Prepare a full, clean tree of the vendor sources. With SVN, we can keep a full distribution in the vendor tree without bloating the main tree. Import everything but merge only what is needed.

    Note that you will need to add any files that were added since the last vendor import, and remove any that were removed. To facilitate this, you should prepare sorted lists of the contents of the vendor tree and of the sources you are about to import:

    % cd vendor/foo/dist
    % svn list -R | grep -v '/$' | sort > ../old
    % cd ../foo-9.9
    % find . -type f | cut -c 3- | sort > ../new

    With these two files, the following command will list list removed files (files only in old):

    % comm -23 ../old ../new

    While the command below will list added files (files only in new):

    % comm -13 ../old ../new

    Let's put this together:

    % cd vendor/foo/foo-9.9
    % tar cf - . | tar xf - -C ../dist
    % cd ../dist
    % comm -23 ../old ../new | xargs svn remove
    % comm -13 ../old ../new | xargs svn add

    Warning: If there are new directories in the new distribution, the last command will fail. You will have to add the directories, and run it again. Conversely, if any directories were removed, you will have to remove them manually.

    Check properties on any new files:

    • All text files should have svn:eol-style set to native.

    • All binary files should have svn:mime-type set to application/octet-stream, unless there is a more appropriate media type.

    • Executable files should have svn:executable set to *.

    • There should be no other properties on any file in the tree.

    Note: You are ready to commit, but you should first check the output of svn stat and svn diff to make sure everything is in order.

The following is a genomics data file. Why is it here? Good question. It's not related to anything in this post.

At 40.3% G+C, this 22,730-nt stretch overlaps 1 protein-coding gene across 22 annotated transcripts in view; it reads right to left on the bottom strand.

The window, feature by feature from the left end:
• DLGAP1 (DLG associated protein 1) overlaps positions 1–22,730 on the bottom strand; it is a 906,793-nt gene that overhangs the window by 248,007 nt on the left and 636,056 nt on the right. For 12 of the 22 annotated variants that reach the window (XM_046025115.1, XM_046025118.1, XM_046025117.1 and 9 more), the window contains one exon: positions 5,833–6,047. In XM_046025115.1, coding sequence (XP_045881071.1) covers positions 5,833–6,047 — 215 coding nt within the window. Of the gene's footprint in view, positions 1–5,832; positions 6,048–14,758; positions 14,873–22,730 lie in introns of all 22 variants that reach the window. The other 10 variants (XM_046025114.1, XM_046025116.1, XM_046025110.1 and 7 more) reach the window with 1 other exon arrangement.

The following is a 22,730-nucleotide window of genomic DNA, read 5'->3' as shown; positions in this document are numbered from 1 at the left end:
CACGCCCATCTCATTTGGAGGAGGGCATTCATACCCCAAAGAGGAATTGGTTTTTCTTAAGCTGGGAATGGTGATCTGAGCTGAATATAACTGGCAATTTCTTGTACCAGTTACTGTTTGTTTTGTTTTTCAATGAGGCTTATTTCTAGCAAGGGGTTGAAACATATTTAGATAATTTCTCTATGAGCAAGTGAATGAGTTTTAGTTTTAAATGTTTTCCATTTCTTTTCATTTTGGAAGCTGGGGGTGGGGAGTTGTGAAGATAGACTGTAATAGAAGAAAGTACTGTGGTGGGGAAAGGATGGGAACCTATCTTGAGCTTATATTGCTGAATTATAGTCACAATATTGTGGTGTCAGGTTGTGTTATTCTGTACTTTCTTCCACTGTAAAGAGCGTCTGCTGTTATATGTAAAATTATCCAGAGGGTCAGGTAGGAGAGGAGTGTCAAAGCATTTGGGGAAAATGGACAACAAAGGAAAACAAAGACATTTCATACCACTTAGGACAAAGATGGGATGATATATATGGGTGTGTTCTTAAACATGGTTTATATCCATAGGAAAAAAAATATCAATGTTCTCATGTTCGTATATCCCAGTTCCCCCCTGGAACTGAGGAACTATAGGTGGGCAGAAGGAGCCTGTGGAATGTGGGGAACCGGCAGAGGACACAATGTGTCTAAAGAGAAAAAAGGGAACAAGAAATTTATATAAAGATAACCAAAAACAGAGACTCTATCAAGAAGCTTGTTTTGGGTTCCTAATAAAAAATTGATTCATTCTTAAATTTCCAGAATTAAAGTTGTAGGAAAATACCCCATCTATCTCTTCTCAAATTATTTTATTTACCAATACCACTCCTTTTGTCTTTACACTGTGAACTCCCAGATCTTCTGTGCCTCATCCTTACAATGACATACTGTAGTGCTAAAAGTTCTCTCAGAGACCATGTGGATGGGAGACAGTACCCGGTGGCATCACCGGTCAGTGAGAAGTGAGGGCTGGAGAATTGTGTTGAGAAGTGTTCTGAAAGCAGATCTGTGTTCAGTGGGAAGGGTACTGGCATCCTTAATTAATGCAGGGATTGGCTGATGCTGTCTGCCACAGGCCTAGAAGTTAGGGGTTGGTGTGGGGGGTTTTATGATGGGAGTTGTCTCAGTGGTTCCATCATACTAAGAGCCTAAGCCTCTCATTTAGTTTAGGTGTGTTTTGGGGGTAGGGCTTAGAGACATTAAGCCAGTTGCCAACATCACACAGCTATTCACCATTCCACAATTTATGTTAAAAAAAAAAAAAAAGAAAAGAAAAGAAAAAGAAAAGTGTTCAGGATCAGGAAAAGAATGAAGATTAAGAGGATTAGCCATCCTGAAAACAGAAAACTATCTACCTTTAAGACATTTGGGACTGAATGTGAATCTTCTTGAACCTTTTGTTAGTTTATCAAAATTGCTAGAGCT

Once you have committed the new vendor release, you should tag it for future reference. The best and quickest way is to do it directly in the repository:

    % svn copy svn_base/vendor/foo/dist svn_base/vendor/foo/9.9

    To get the new tag, you can update your working copy of vendor/foo.

    Note: If you choose to do the copy in the checkout instead, do not forget to remove the generated svn:mergeinfo as described above.

  3. Merging to -HEAD

    After you have prepared your import, it is time to merge. Option --accept=postpone tells SVN not to handle merge conflicts yet, because they will be taken care of manually:

    % cd head/contrib/foo
    % svn update
    % svn merge --accept=postpone svn_base/vendor/foo/dist

    Resolve any conflicts, and make sure that any files that were added or removed in the vendor tree have been properly added or removed in the main tree. It is always a good idea to check differences against the vendor branch:

    % svn diff --no-diff-deleted --old=svn_base/vendor/foo/dist --new=.

    The --no-diff-deleted option tells SVN not to check files that are in the vendor tree but not in the main tree.

    Note: With SVN, there is no concept of on or off the vendor branch. If a file that previously had local modifications no longer does, just remove any left-over cruft, such as FreeBSD version tags, so it no longer shows up in diffs against the vendor tree.

    If any changes are required for the world to build with the new sources, make them now — and test until you are satisfied that everything build and runs correctly.

  4. Commit

    Now, you are ready to commit. Make sure you get everything in one go. Ideally, you would have done all steps in a clean tree, in which case you can just commit from the top of that tree. That is the best way to avoid surprises. If you do it properly, the tree will move atomically from a consistent state with the old code to a consistent state with the new code.